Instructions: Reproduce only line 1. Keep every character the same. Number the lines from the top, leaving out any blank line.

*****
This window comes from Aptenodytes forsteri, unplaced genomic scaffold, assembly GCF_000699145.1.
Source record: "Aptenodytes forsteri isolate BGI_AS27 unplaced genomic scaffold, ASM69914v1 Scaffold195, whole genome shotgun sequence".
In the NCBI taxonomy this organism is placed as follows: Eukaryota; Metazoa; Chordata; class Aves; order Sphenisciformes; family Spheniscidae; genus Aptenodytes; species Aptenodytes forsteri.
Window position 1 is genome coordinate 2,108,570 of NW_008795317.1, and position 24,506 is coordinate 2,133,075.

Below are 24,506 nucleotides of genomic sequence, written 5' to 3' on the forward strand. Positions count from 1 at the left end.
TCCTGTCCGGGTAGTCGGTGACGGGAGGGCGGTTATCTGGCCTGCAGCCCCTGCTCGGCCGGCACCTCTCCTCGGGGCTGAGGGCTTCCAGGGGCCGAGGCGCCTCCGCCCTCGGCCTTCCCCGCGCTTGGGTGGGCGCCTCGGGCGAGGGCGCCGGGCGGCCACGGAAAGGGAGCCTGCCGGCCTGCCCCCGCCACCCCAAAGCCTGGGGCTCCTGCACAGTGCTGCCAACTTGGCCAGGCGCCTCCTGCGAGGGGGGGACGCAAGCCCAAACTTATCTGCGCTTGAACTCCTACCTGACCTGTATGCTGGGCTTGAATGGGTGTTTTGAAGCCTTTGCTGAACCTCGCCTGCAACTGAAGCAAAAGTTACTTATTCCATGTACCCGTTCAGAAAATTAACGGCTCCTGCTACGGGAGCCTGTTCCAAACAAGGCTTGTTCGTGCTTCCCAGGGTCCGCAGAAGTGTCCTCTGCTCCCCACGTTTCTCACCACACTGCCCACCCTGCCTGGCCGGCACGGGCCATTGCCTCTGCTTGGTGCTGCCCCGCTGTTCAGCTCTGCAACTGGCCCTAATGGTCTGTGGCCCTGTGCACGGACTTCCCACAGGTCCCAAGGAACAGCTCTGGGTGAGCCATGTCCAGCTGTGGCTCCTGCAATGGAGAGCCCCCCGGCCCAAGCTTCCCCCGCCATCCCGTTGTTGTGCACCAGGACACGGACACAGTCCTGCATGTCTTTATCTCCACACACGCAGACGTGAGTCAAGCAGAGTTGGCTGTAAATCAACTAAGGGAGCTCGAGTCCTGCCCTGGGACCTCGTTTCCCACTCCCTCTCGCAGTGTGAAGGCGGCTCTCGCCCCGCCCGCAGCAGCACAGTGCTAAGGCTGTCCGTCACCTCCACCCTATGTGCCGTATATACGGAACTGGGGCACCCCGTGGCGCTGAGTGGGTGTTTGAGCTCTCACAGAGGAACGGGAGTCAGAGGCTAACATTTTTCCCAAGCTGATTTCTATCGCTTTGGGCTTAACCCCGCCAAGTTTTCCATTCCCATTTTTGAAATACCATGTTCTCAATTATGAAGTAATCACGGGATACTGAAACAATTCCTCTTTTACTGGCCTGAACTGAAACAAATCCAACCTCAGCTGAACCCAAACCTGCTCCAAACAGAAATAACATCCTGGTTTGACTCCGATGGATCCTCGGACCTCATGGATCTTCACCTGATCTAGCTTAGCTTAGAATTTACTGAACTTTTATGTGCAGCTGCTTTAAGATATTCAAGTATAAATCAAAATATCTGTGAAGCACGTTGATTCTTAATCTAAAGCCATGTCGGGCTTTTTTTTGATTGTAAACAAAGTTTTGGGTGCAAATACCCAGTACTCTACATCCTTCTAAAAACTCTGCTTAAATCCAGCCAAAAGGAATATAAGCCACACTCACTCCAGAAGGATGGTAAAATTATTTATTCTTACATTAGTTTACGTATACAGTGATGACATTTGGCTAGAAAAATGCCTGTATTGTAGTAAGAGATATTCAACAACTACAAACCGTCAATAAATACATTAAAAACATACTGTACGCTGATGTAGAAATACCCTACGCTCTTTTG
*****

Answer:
This window comes from Aptenodytes forsteri, unplaced genomic scaffold, assembly GCF_000699145.1.